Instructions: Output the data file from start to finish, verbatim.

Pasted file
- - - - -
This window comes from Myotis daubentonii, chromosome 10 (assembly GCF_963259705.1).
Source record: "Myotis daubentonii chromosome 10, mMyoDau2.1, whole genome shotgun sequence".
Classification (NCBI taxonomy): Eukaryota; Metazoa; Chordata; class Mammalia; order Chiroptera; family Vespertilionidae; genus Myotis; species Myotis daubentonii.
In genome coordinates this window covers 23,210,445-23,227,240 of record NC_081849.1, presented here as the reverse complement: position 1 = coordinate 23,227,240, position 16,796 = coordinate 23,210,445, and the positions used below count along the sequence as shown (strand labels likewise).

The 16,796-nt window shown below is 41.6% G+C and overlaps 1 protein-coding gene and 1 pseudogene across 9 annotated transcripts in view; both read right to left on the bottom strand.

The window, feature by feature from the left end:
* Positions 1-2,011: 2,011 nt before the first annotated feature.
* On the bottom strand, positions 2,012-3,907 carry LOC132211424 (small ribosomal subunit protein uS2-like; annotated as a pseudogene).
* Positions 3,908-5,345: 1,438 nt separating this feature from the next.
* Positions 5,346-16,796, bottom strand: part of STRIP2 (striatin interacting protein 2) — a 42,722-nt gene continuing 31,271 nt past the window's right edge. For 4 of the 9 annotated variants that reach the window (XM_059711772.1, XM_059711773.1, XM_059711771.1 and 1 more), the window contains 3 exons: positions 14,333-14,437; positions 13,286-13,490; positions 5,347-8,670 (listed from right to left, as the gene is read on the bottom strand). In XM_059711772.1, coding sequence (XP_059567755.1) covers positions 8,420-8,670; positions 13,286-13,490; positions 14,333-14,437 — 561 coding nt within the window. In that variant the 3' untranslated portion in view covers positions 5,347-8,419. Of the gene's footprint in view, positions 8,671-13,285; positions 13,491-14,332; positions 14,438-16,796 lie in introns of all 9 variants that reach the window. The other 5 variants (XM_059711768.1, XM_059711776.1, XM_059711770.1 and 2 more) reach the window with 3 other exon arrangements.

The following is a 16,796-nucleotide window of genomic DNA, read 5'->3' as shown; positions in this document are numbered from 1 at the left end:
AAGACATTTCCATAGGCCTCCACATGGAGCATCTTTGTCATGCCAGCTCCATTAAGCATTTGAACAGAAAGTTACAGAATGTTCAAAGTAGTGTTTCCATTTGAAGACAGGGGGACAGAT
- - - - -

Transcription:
This window comes from Myotis daubentonii, chromosome 10 (assembly GCF_963259705.1).
Source record: "Myotis daubentonii chromosome 10, mMyoDau2.1, whole genome shotgun sequence".
Classification (NCBI taxonomy): Eukaryota; Metazoa; Chordata; class Mammalia; order Chiroptera; family Vespertilionidae; genus Myotis; species Myotis daubentonii.
In genome coordinates this window covers 23,210,445-23,227,240 of record NC_081849.1, presented here as the reverse complement: position 1 = coordinate 23,227,240, position 16,796 = coordinate 23,210,445, and the positions used below count along the sequence as shown (strand labels likewise).

The 16,796-nt window shown below is 41.6% G+C and overlaps 1 protein-coding gene and 1 pseudogene across 9 annotated transcripts in view; both read right to left on the bottom strand.

The window, feature by feature from the left end:
* Positions 1-2,011: 2,011 nt before the first annotated feature.
* On the bottom strand, positions 2,012-3,907 carry LOC132211424 (small ribosomal subunit protein uS2-like; annotated as a pseudogene).
* Positions 3,908-5,345: 1,438 nt separating this feature from the next.
* Positions 5,346-16,796, bottom strand: part of STRIP2 (striatin interacting protein 2) — a 42,722-nt gene continuing 31,271 nt past the window's right edge. For 4 of the 9 annotated variants that reach the window (XM_059711772.1, XM_059711773.1, XM_059711771.1 and 1 more), the window contains 3 exons: positions 14,333-14,437; positions 13,286-13,490; positions 5,347-8,670 (listed from right to left, as the gene is read on the bottom strand). In XM_059711772.1, coding sequence (XP_059567755.1) covers positions 8,420-8,670; positions 13,286-13,490; positions 14,333-14,437 — 561 coding nt within the window. In that variant the 3' untranslated portion in view covers positions 5,347-8,419. Of the gene's footprint in view, positions 8,671-13,285; positions 13,491-14,332; positions 14,438-16,796 lie in introns of all 9 variants that reach the window. The other 5 variants (XM_059711768.1, XM_059711776.1, XM_059711770.1 and 2 more) reach the window with 3 other exon arrangements.

The following is a 16,796-nucleotide window of genomic DNA, read 5'->3' as shown; positions in this document are numbered from 1 at the left end:
AAGACATTTCCATAGGCCTCCACATGGAGCATCTTTGTCATGCCAGCTCCATTAAGCATTTGAACAGAAAGTTACAGAATGTTCAAAGTAGTGTTTCCATTTGAAGACAGGGGGACAGAT